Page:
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Changes to Company Tax Rules

Changes to Company Tax Rules

  • Thursday, 04 January 2018 01:08

The company tax rate rules for the 2017 income year are different to the rules that will apply for the 2018 income year onwards.

Treasury Laws Amendment (Enterprise Tax Plan Base Rate Entities) Bill 2017 limits access to the 27.5% company tax rate by replacing the ‘carrying on a business test’ with a ‘passive income test’. Under the new rules, to access the reduced company tax rate, 80% or less of the company’s assessable income must be passive in nature.

The good news is that, unlike the Exposure Draft, the amending legislation is not retrospective and will apply from the 2018 income year. This removes the possibility of retrospective changes to a company’s tax rate and maximum franking percentage rate for the 2017 income year. And, removing the carrying on a business test reduces the uncertainty. 

However, there will be an extra test that will add a layer of complexity when determining what company tax rate should apply. This is not just a gross turnover test but a test that requires you to analyse the components of that turnover.

Where a company is receiving income from trusts or partnerships, you need to trace through to determine the nature of the income that was derived by that trust or partnership, and this might need to be done on multiple levels. For example, Trust 1 might distribute income to Trust 2, which then distributes income to a company. Whether dividends are treated as passive income will depend on the shareholding percentage involved.

These changes mean that companies that only hold rental properties will not qualify for the lower tax rate, even if the rental activities amount to a business under general principles. However, a company that receives distributions from a related trust could still qualify for the lower rate if 20% or more of its income is attributable to trading profits (directly or indirectly through the trust).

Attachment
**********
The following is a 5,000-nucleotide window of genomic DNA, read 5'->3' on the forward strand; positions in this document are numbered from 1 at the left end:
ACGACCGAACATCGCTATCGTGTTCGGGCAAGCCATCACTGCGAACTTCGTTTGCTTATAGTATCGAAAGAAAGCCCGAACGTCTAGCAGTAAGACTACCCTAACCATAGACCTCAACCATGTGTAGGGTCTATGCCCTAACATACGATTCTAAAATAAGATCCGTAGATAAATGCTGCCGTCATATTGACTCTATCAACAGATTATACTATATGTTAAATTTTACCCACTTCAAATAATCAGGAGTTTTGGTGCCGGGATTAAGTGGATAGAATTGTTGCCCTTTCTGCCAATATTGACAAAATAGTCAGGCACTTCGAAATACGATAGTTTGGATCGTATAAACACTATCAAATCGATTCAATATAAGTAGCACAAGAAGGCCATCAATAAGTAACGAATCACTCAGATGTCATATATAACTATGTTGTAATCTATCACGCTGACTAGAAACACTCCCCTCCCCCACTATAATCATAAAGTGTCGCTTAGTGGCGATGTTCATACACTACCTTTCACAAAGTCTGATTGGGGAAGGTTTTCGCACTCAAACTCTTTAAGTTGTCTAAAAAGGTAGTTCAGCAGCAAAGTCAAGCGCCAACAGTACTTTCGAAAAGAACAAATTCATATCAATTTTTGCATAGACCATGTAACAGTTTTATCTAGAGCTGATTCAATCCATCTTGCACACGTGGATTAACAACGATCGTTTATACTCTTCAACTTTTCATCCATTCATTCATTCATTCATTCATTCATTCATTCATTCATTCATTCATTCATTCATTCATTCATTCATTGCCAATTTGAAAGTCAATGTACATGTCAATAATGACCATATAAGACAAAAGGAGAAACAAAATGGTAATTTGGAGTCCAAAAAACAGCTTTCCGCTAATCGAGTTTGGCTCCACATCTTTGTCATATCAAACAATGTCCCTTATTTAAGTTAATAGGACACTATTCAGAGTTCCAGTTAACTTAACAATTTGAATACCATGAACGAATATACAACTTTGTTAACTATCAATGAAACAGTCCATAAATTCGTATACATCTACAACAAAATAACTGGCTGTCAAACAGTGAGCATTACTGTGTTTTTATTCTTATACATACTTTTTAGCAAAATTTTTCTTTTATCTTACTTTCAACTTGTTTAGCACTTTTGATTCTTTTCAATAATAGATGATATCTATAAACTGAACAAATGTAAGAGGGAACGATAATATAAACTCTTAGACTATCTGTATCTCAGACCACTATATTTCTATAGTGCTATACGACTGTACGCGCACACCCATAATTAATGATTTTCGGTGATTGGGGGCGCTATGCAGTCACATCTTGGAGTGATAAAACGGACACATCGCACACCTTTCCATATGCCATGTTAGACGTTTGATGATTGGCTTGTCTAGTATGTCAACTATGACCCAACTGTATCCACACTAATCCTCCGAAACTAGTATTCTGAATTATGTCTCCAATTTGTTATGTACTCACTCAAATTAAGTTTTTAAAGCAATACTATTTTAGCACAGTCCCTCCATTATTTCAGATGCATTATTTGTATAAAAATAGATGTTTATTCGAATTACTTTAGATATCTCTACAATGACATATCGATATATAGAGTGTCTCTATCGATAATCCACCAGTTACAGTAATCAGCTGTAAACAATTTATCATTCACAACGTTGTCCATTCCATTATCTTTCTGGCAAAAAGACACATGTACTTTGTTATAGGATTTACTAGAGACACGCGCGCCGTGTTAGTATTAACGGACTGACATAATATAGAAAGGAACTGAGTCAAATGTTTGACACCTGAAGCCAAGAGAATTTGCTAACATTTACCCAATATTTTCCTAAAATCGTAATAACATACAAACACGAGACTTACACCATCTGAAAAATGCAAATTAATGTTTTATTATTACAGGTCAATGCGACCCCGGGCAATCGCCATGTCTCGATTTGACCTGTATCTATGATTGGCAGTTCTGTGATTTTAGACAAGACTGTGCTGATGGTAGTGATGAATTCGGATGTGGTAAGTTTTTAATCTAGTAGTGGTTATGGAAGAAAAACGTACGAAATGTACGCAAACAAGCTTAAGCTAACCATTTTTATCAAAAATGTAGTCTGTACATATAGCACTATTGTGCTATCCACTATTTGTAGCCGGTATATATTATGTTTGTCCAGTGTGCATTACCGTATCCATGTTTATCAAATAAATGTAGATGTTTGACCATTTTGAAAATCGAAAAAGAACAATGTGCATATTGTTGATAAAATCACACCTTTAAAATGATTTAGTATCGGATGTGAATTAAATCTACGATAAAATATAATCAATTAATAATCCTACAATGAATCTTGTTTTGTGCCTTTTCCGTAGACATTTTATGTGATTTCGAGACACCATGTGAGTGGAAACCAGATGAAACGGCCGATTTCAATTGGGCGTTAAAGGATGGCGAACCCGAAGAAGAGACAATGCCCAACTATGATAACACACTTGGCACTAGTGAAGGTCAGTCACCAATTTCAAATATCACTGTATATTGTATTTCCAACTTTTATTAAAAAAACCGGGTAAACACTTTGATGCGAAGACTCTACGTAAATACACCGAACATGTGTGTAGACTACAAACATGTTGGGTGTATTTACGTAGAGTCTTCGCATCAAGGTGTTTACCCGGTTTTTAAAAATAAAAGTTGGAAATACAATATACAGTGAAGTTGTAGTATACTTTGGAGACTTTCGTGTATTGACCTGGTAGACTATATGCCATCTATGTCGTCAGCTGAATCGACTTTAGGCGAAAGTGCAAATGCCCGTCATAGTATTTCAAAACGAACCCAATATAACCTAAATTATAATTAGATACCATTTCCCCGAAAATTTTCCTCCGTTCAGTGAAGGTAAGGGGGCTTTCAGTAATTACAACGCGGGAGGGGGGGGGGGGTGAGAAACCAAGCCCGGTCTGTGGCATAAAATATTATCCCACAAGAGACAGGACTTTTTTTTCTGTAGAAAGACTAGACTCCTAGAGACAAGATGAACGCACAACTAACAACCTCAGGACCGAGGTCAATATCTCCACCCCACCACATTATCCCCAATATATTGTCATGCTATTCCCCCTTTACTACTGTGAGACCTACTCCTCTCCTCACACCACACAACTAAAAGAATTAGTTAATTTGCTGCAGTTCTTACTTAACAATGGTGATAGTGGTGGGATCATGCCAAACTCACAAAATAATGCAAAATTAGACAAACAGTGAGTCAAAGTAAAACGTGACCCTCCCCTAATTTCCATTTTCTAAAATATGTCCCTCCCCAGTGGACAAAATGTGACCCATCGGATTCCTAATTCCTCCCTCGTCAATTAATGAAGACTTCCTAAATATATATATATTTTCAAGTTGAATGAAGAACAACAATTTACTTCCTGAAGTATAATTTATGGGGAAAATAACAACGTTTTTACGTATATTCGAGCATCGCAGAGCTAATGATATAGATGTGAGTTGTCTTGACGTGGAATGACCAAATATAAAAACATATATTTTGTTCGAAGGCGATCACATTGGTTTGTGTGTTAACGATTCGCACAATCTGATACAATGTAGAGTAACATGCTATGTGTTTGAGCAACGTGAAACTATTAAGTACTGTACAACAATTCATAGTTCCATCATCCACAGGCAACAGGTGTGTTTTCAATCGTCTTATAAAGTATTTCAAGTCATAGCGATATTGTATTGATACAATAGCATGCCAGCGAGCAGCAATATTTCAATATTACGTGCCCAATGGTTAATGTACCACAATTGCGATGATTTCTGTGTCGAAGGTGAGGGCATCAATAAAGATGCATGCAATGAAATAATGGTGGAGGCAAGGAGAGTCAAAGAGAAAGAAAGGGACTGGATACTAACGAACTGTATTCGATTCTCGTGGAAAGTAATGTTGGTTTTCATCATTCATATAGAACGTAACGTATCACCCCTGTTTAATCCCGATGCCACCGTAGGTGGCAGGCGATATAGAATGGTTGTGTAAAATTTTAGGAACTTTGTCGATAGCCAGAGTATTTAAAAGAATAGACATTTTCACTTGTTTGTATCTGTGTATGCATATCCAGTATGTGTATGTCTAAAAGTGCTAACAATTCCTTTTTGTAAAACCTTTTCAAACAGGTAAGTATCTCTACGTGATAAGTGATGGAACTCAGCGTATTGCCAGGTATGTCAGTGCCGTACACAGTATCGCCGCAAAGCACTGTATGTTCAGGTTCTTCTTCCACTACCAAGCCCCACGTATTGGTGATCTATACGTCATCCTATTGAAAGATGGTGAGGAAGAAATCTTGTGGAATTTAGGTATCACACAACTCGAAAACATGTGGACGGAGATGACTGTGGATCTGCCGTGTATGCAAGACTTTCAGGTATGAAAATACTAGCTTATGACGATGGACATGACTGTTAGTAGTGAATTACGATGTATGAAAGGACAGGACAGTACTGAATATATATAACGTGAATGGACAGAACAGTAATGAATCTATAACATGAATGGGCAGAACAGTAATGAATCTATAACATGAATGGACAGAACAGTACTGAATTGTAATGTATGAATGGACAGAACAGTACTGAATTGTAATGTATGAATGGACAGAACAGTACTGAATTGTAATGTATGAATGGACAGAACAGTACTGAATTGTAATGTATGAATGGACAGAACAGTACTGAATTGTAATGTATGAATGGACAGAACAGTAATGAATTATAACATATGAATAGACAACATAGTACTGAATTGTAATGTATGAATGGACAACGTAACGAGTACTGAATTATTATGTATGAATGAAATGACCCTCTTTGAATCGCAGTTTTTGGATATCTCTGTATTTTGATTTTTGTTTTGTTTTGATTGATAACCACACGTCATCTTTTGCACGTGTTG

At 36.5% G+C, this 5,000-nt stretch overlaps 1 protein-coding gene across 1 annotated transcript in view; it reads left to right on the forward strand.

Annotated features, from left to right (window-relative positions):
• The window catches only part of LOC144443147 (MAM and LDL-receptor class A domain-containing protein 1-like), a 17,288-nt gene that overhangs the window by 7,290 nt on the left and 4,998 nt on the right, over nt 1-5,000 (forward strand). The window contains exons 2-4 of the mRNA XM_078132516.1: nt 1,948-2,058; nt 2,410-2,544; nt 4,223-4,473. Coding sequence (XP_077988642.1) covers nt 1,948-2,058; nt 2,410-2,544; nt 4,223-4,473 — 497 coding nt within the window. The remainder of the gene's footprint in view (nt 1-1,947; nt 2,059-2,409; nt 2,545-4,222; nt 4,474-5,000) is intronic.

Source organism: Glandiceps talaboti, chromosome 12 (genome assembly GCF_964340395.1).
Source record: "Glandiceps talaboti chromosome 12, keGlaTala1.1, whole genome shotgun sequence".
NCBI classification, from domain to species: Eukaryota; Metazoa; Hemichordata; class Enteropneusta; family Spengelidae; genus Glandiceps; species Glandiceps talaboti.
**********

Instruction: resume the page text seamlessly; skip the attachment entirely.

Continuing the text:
Under the proposed new rules, it will no longer be necessary to determine whether the company carries on a business in its own right under ordinary principles to determine its tax rate. The removal of the ‘carrying on a business test’ should eliminate some of the uncertainty that is currently faced when trying to determine the tax rate that applies to many private companies.

However, this would still be relevant in determining whether a company can access other concessions that are available to small business entities. The ATO has released a draft ruling (TR 2017/D7) which explores this concept in the context of companies. The ATO indicates that it would generally be easier to show that a company carries on business when compared with a trust or individual taxpayer.

Changes will also be made to the maximum franking percentage rules. In determining a company’s maximum franking rate for a particular income year, you need to look at the tax rate that would apply in the current year if certain assumptions are made, which are based on prior year results.

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